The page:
First, go with your gut. I know I’m more focused on statistical analysis. But as magic players, we all have that sense of what’s “good” or not (some of us more than others). You should pay close attention to the Pro Tour coverage. This provides you with a literally instant way to find things to speculate on. Watch the match-ups.
The buzz factor is also important. Watch all the relevant hashtags. I like to watch #mtgfinance, #mtg and #mtgo. There are a few others, and there will be a pro tour hashtag to watch. (#PTBNG -ed) Listen to LSV. Listen to Travis Woo. Follow Michael Hetrick on Twitter. People with THAT kind of name power can really move cards. That’s how real demand is generated. People see their favorite pros playing or talking about a deck or card, and THEY want to get their hands on that card. Speculators generate a sort of artificial demand for cards to run up the prices. The lasting profit will come from people who actually play modern, or are looking for cards for the PTQ season in the summer.
This is also the time to make some long term bets. We are looking at cards that have the potential to double or triple by PTQ season. These are mostly cyclical.
What would I be paying very close attention to?
This card is TOO cheap. There is little reason this card should be five dollars with how much play it will see in Modern in the next season. The (un)bannings have provided an opportunity for Restoration Angel. I could see a UWB or WB deck with Bitterblossom and this card. I wouldn’t move on it now. I want to see proof of this card seeing play. Regardless, five bucks is the absolute floor for this card. I don’t see it reasonably going down AT ALL. This is low-risk, possibly high reward. It sees play in Commander and Cube, so there’s some potential for long term growth. Keep your eye on this.
I think the spike on this card is unwarranted. Many others feel the same way. There’s going to be a major sell off for the next couple of days. Look at the hilariously high buylist prices.
A selloff is in order. Speculators are the only people who were actually buying into this hype. Over the next two weeks coming up to the pro tour, they will start selling off after getting in on the ground floor. I’d put this at a hard WATCH. Pay attention to what pros are saying about this card. If you think that there’s enough hype around it coming into the Pro Tour, it’s reasonable to move in on this one. Sell into the pro tour hype.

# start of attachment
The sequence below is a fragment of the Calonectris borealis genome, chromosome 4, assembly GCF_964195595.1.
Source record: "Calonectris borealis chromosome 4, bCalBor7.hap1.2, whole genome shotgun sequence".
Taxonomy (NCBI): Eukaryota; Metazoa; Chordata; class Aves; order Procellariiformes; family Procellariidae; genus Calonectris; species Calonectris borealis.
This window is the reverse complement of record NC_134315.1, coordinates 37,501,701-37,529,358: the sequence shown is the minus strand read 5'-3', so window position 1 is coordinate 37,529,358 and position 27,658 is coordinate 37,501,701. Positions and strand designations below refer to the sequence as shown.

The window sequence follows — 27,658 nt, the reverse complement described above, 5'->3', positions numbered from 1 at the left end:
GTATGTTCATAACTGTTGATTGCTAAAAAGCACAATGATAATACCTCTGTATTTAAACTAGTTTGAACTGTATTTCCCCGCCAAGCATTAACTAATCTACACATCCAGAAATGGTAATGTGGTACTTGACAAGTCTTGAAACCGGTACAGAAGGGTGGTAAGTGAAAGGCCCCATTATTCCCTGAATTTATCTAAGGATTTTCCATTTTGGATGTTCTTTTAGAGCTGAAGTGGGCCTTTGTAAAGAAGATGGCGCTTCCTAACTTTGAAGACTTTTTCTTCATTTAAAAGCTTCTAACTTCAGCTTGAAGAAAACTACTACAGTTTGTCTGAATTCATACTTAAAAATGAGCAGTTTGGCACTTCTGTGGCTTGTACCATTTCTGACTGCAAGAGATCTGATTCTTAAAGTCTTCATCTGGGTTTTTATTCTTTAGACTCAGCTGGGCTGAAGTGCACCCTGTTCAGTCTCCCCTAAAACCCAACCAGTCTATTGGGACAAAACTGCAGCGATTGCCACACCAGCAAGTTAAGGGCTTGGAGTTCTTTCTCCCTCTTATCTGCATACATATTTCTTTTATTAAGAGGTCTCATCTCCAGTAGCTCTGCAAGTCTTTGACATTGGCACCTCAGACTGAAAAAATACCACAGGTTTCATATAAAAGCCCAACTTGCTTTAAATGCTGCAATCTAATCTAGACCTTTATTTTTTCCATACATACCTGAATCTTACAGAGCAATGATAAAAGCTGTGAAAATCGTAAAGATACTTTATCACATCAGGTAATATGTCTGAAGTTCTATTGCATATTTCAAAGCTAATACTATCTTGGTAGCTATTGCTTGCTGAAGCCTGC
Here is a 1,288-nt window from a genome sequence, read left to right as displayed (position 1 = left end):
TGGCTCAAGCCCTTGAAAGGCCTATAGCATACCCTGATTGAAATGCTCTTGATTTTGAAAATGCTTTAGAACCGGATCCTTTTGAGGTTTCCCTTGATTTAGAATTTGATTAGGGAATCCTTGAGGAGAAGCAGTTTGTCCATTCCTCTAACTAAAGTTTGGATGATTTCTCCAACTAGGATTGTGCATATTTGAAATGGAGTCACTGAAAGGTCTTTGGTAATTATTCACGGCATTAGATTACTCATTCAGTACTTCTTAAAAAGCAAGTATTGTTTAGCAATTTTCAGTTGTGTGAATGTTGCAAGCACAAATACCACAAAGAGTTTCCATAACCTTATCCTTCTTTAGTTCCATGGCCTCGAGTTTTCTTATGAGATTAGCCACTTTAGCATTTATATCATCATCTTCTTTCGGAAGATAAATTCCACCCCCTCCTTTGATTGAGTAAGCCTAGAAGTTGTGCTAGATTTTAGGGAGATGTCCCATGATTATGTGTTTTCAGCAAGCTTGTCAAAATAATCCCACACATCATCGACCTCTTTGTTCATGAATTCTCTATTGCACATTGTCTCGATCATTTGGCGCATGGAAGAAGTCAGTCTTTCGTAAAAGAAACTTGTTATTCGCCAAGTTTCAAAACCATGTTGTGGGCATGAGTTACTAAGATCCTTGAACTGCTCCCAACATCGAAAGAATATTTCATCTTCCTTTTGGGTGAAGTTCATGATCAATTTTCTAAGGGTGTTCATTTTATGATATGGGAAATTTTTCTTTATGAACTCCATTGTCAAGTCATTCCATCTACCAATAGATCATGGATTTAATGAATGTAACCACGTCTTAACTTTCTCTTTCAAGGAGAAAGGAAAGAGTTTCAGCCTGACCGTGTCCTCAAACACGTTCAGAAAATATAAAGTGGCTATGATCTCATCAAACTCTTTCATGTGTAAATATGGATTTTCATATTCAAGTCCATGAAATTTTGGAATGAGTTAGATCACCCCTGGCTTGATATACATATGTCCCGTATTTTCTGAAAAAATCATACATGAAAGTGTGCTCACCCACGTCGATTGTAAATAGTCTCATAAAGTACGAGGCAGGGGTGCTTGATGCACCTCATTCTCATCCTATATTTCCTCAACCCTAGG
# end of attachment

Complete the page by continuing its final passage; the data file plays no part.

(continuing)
This is exactly what I was talking about with head and shoulders. We’ve had the left shoulder. The selloff is about to happen. Get in when prices decrease dramatically and you could see the head be even larger than the run-up on this card initially.
This one has been on a steady decline for the past several weeks. I don’t think there’s a reason for this card to decline while Splinter Twin rises (more on that one in a moment). Kiki-Jiki is good in the Kiki-Pod lists a couple of months ago. While that deck fell a bit out of favor, I could see a deck with better creatures being better against a field with more Zoo and Fae decks (um. Restoration Angel blocks 3 power flyers for days). Also, Splinter Twin is fast and has the disruption to Remand annoying faeries.
Speaking of remand…
I don’t see this not going up. If there’s a Faeries deck, it might play this one. Moreover, Splinter Twin and the TWoo and UR delver lists are playing this amazing card. Deathrite Shaman, a notoriously useful card against Snapcaster Mage, is gone now. Also, Deathrite comes out T1 and is immensely frustrating. I don’t think there will be major gains here, but it’s possible you could get a 30% gain from this card.